“The Court withdrew two land titles from Samuel Eto’o”. This is the rumour spread on social networks on 17 June 2017 about the former captain of the Indomitable Lions of Cameroon. The sharing of this news follows the publication on that day of land title forfeiture notices in the Mfoundi department whose administrative capital is Yaoundé. On this notice, the name of Samuel Eto’o is mentioned twice.
The authors of this rumour however took the word “forfeiture” in its literal meaning. Jurists explain that in legal matters, this does not mean that a land title is cancelled. “It just means that Mr Eto’o lost the first copy of his land title and he is requesting the issuance of a new copy. To do this, he made a request to the President of the High Court [TPI – Tribunal de Première Instance] to have the authorisation for the issuance of a duplicate. This authorisation is published in gazettes for land notices, and logically the first copy to be issued is cancelled. In practical terms the land titles of Mr Eto’o are not cancelled but the first copies have been lost”, explains a lawyer, Mr Serge Bayebeck.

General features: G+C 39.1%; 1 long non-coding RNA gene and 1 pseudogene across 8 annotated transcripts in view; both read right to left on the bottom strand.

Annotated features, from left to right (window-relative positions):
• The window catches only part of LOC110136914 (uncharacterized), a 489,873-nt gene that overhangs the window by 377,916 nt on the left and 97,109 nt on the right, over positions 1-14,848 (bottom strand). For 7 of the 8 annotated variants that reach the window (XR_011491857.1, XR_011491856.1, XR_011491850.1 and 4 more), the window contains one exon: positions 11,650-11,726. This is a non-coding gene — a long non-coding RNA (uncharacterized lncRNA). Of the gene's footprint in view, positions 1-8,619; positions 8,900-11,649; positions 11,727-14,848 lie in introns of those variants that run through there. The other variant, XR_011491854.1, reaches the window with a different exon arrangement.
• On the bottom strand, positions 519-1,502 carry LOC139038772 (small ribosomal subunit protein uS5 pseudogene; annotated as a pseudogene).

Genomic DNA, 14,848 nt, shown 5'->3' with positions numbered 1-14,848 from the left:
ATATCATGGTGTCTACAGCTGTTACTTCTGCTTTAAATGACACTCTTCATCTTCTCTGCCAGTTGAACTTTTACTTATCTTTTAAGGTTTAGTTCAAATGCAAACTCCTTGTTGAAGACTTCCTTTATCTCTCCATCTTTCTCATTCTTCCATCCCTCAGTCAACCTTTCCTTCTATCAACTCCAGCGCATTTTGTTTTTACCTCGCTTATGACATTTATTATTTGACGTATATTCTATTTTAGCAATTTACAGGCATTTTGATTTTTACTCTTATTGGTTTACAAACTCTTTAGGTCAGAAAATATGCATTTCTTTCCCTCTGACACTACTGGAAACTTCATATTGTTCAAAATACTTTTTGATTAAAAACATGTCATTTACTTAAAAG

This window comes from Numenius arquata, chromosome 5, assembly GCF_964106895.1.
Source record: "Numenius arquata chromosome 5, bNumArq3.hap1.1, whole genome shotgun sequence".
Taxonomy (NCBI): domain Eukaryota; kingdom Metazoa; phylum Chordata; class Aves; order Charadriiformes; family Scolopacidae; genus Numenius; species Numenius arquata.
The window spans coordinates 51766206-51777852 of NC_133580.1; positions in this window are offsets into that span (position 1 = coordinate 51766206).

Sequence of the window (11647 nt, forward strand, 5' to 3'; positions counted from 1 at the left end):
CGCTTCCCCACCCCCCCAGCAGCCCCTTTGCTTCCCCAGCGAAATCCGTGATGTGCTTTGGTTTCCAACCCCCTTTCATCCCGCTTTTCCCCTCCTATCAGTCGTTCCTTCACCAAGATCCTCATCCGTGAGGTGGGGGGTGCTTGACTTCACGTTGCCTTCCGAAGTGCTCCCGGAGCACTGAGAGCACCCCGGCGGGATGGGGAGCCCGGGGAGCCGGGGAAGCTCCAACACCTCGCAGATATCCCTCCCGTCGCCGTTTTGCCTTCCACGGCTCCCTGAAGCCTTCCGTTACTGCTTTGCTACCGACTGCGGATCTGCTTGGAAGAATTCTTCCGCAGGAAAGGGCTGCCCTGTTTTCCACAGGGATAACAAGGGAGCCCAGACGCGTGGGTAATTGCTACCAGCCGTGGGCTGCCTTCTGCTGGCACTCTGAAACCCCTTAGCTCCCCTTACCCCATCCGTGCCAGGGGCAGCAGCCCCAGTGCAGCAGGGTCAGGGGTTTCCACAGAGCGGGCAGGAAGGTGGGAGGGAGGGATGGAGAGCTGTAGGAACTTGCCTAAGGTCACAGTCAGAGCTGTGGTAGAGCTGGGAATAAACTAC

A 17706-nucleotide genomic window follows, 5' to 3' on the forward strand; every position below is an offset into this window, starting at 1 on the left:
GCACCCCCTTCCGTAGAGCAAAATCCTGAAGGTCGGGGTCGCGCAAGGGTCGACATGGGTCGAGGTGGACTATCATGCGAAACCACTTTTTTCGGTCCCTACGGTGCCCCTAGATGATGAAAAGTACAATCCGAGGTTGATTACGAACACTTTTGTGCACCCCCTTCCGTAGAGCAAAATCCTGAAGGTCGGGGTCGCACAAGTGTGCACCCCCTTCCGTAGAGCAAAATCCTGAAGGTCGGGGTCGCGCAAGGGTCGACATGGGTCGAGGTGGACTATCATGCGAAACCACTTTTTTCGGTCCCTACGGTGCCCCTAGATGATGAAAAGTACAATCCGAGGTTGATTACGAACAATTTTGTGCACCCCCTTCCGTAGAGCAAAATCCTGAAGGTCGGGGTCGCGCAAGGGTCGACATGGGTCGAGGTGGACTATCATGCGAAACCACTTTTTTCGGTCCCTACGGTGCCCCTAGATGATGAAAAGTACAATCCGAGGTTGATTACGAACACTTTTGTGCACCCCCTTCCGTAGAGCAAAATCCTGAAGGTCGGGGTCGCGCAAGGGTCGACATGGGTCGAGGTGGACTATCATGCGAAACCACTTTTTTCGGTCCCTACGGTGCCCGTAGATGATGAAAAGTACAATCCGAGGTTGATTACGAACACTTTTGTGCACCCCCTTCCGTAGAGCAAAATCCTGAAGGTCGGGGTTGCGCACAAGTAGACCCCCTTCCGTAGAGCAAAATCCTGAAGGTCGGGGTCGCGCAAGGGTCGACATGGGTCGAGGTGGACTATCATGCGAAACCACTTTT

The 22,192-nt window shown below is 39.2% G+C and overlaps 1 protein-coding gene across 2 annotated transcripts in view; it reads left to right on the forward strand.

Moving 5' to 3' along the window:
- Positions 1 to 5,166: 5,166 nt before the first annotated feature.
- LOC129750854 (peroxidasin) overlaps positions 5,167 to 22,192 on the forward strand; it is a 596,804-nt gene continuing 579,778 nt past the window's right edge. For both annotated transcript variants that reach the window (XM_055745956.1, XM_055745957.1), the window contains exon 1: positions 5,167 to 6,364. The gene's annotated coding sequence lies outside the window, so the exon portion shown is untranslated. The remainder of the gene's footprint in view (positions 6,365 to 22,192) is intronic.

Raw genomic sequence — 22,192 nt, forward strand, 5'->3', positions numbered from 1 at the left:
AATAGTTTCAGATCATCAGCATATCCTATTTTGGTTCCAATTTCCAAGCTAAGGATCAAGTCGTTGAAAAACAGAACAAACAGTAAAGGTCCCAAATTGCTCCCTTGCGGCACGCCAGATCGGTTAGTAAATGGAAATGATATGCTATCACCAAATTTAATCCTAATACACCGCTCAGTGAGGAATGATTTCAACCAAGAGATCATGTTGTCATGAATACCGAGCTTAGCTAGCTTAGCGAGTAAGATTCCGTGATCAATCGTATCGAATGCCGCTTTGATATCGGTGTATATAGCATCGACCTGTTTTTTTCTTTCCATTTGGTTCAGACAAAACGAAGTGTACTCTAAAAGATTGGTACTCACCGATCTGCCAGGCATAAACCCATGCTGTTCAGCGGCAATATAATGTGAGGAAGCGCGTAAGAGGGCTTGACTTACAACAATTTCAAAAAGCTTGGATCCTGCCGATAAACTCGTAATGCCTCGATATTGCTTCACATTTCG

The man of the law adds that: “the civilian court and therefore the Yaoundé Centre-administratif TPI, is not cancelling the land title. This is the responsibility of the Minister of Lands or the Administrative Court”.
Based on his explanations, in case one loses one’s land title, any owner can refer the matter to the President of the Court of First Instance where the building is located, to request the issuance of a duplicate. And through decree, the President will authorise the land Registrar to issue a duplicate to the person who made the request. This same decree cancels the lost copy of the land title and orders the publication of the forfeiture notice in the gazette of land notices, to inform the general public.